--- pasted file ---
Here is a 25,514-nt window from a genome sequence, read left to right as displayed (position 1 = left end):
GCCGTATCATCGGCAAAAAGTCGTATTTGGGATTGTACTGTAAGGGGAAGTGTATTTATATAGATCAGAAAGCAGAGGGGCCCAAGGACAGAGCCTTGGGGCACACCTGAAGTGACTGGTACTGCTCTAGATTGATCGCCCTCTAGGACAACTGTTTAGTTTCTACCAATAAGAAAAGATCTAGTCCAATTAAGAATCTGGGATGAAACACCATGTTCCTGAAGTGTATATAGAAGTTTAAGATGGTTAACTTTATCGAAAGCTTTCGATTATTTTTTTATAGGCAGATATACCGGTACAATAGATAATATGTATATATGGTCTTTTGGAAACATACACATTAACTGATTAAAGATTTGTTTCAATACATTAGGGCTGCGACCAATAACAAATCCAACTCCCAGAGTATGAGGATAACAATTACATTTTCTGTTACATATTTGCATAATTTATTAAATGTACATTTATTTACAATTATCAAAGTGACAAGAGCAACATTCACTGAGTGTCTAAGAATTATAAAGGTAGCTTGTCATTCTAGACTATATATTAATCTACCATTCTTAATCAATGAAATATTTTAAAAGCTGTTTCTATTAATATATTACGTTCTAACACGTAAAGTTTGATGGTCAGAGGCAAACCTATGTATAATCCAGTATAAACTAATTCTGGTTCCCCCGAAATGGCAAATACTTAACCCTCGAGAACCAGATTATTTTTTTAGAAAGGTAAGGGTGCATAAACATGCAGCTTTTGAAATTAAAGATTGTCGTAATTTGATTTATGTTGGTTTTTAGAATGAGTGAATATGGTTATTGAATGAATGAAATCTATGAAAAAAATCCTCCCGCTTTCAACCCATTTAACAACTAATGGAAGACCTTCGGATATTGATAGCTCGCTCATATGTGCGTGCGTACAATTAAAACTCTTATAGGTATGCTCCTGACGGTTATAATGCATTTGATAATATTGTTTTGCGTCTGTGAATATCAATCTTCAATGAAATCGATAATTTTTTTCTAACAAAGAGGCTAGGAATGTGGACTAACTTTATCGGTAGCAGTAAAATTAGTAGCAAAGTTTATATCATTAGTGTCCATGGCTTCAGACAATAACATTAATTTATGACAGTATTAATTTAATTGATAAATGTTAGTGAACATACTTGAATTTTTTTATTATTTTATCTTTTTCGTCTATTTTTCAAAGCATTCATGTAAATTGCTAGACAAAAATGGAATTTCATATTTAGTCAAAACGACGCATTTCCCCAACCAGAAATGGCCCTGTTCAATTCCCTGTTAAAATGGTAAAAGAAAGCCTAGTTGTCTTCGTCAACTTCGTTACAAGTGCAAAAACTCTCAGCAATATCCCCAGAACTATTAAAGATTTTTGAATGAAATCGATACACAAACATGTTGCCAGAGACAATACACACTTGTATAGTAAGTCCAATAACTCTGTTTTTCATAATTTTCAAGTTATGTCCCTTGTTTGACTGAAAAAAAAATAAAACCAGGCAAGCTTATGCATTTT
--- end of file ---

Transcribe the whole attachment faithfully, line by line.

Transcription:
Here is a 25,514-nt window from a genome sequence, read left to right as displayed (position 1 = left end):
GCCGTATCATCGGCAAAAAGTCGTATTTGGGATTGTACTGTAAGGGGAAGTGTATTTATATAGATCAGAAAGCAGAGGGGCCCAAGGACAGAGCCTTGGGGCACACCTGAAGTGACTGGTACTGCTCTAGATTGATCGCCCTCTAGGACAACTGTTTAGTTTCTACCAATAAGAAAAGATCTAGTCCAATTAAGAATCTGGGATGAAACACCATGTTCCTGAAGTGTATATAGAAGTTTAAGATGGTTAACTTTATCGAAAGCTTTCGATTATTTTTTTATAGGCAGATATACCGGTACAATAGATAATATGTATATATGGTCTTTTGGAAACATACACATTAACTGATTAAAGATTTGTTTCAATACATTAGGGCTGCGACCAATAACAAATCCAACTCCCAGAGTATGAGGATAACAATTACATTTTCTGTTACATATTTGCATAATTTATTAAATGTACATTTATTTACAATTATCAAAGTGACAAGAGCAACATTCACTGAGTGTCTAAGAATTATAAAGGTAGCTTGTCATTCTAGACTATATATTAATCTACCATTCTTAATCAATGAAATATTTTAAAAGCTGTTTCTATTAATATATTACGTTCTAACACGTAAAGTTTGATGGTCAGAGGCAAACCTATGTATAATCCAGTATAAACTAATTCTGGTTCCCCCGAAATGGCAAATACTTAACCCTCGAGAACCAGATTATTTTTTTAGAAAGGTAAGGGTGCATAAACATGCAGCTTTTGAAATTAAAGATTGTCGTAATTTGATTTATGTTGGTTTTTAGAATGAGTGAATATGGTTATTGAATGAATGAAATCTATGAAAAAAATCCTCCCGCTTTCAACCCATTTAACAACTAATGGAAGACCTTCGGATATTGATAGCTCGCTCATATGTGCGTGCGTACAATTAAAACTCTTATAGGTATGCTCCTGACGGTTATAATGCATTTGATAATATTGTTTTGCGTCTGTGAATATCAATCTTCAATGAAATCGATAATTTTTTTCTAACAAAGAGGCTAGGAATGTGGACTAACTTTATCGGTAGCAGTAAAATTAGTAGCAAAGTTTATATCATTAGTGTCCATGGCTTCAGACAATAACATTAATTTATGACAGTATTAATTTAATTGATAAATGTTAGTGAACATACTTGAATTTTTTTATTATTTTATCTTTTTCGTCTATTTTTCAAAGCATTCATGTAAATTGCTAGACAAAAATGGAATTTCATATTTAGTCAAAACGACGCATTTCCCCAACCAGAAATGGCCCTGTTCAATTCCCTGTTAAAATGGTAAAAGAAAGCCTAGTTGTCTTCGTCAACTTCGTTACAAGTGCAAAAACTCTCAGCAATATCCCCAGAACTATTAAAGATTTTTGAATGAAATCGATACACAAACATGTTGCCAGAGACAATACACACTTGTATAGTAAGTCCAATAACTCTGTTTTTCATAATTTTCAAGTTATGTCCCTTGTTTGACTGAAAAAAAAATAAAACCAGGCAAGCTTATGCATTTT